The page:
4 Tbsp Nutritional Yeast
1/4 C Amaranth Cooked in 3/4 C Water
1 tsp Ground Cumin
Sea Salt and Black Pepper to taste
4 Tbsp Earth Balance
½ Bunch Parsley Minced
For The Crumble Filling
1 Medium Butternut Squash, peeled, seeded and chopped. Roughly 4 C
1 Medium Eggplant chopped. Roughly 4 C
4 Tomatoes Blanched, peeled and chopped
1 Large Yellow Onion Chopped
2 Stalks Celery Chopped
2 Tbsp Olive Oil
8 Garlic Cloves Minced
1 tsp Ground Cumin
1 tsp Ground Coriander
8oz Tomato Sauce
1 tsp Dried Rubbed Sage
½ tsp Ground Cinnamon
Sea Salt and Black Pepper to taste
1/3 C Chopped Sun-dried tomatoes
6 Tbsp Capers with liquid
To Make the Tempeh -
- Mix 1 Beef Bouillon cube with 1 C of water.
- Crumble the Tempeh into a large pan, and add all the spices. Cover with the water/Bouillon mixture and the red wine. There should be enough liquid to cover the tempeh but it depends on the size of your pan. If it doesn’t quite cover add up to ½ C more.
- Bring the mixture to a boil, then reduce the heat and simmer on medium or medium-low until all or most of the liquid has been absorbed by the tempeh. Roughly 20-25 minutes. Remove from the pan and set aside.
To Make the Filling -
- Heat the olive oil in the same pan you used to make your tempeh mixture. Add the onion, celery and garlic and saute for roughly five minutes. Add the cumin, coriander, cinnamon, black pepper and salt and cook for another two minutes.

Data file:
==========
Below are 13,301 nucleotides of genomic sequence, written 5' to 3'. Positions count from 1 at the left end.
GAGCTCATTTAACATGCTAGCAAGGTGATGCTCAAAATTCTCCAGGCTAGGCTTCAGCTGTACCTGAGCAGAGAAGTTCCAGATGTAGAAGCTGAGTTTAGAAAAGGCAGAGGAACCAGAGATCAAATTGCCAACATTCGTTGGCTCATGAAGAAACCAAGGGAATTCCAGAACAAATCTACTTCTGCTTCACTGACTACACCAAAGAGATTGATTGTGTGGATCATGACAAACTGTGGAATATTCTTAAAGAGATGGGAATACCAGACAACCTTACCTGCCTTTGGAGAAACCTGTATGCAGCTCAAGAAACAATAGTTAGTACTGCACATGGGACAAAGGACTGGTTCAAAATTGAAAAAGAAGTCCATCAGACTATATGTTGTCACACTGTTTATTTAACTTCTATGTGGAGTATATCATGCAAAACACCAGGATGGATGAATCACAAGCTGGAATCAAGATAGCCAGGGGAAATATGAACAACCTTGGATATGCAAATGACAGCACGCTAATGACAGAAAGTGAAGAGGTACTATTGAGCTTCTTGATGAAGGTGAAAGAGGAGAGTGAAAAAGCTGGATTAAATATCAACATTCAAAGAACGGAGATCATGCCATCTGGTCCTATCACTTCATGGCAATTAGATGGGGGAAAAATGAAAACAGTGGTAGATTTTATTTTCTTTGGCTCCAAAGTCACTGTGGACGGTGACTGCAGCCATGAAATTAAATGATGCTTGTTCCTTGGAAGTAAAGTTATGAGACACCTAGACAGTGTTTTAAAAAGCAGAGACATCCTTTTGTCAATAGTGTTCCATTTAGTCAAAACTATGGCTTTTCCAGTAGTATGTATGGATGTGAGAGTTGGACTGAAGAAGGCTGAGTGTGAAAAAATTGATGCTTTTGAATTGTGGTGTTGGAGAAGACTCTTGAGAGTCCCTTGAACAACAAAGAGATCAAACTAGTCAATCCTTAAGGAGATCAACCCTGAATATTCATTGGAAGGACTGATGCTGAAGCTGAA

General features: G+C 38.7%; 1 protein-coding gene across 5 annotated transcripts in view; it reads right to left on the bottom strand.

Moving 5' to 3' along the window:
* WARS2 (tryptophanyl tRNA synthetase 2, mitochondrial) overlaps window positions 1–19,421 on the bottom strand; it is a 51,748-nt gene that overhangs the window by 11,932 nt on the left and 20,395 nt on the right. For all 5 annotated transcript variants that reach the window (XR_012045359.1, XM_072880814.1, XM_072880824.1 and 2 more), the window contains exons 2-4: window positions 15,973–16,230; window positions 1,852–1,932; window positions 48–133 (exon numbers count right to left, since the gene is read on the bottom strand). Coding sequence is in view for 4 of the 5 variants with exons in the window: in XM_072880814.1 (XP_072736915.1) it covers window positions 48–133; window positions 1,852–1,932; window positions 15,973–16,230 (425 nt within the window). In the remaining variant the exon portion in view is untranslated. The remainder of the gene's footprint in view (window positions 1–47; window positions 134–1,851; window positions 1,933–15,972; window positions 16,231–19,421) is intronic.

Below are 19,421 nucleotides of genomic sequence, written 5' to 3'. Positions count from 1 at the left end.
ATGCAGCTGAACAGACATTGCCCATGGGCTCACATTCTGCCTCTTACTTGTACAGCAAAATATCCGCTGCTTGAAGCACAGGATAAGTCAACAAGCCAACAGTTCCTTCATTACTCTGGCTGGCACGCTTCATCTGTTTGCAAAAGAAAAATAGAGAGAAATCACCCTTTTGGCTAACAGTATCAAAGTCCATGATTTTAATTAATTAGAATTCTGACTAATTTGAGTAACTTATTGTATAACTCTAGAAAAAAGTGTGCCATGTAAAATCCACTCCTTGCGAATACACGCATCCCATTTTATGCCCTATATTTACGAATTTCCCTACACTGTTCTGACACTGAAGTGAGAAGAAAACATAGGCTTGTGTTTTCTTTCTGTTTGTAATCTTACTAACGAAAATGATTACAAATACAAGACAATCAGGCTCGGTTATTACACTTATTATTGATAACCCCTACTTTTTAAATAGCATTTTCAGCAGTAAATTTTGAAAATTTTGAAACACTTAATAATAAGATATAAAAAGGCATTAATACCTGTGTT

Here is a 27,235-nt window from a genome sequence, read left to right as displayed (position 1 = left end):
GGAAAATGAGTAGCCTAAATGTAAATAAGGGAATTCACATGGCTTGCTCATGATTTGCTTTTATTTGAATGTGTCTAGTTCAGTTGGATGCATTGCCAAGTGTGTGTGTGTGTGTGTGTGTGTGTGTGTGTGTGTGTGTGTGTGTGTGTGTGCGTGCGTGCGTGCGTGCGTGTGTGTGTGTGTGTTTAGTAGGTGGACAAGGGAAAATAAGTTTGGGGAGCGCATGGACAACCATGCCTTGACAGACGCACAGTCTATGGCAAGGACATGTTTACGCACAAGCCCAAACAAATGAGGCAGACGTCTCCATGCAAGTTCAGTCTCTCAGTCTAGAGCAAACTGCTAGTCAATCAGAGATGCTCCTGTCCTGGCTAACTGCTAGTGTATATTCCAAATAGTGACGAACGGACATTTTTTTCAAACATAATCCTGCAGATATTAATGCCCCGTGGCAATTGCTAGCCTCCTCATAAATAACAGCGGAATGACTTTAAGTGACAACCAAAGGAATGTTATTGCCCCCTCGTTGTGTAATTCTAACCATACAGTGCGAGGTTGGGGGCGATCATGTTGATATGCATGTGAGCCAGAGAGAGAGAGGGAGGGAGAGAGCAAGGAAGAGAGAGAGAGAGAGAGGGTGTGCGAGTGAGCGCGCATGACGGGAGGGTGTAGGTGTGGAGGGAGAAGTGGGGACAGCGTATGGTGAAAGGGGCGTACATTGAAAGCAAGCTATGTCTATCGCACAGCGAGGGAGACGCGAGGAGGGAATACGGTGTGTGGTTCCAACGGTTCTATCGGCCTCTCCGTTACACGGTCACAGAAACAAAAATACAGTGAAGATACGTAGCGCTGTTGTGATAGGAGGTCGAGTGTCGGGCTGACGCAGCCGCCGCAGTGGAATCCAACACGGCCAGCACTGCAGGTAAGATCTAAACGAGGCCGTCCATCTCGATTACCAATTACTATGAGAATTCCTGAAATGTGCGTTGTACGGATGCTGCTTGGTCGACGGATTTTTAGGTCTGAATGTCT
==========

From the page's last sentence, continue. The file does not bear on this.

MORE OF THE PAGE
- Add the blanched chopped tomatoes, the tomato paste, the chopped eggplant and the cubed squash. Stir to thoroughly combine, then cover. Over medium-high heat let the mixture come to a roaring simmer, let simmer for 5 minutes then stir, and reduce heat to medium-low. Simmer the mixture for another 25 minutes. Make sure to check frequently to make sure the liquid doesn’t evaporate and the filling doesn’t burn. If it is looking too dry add a quarter cup of water.
- After 25 minutes add the tempeh mixture into the pan, along with the sage, capers, and sun-dried tomatoes. Stir well to combine and simmer an additional 10 minutes until squash is nice and tender.
- Remove from heat, and spoon the mixture into a large greased casserole dish.
- To Make the Crumble Topping.
- While your mixture is simmering combine all dry ingredients in a medium sized bowl.
- Melt the Earth Balance in the microwave, and add it into the dry mixture along with the cooked amaranth. Mix until nice and crumbly.
To Assemble and Bake.
- Preheat the oven to 400'F
- Spread the crumble mixture evenly over top of the filling in the greased casserole dish. Then place the casserole dish uncovered into the oven and bake for 25-30 minutes until filling is bubbly and topping is lightly browned.
- Remove from oven and let rest for 10 minutes. Then enjoy with a nice salad and a glass of sangria!
*** Note - If you need this to be soy-free you can replace the tempeh with Seitan. However if you need this to be soy and gluten-free you can try replacing the tempeh with a bean of your choosing. Either chickpeas or something hearty would be my suggestion.***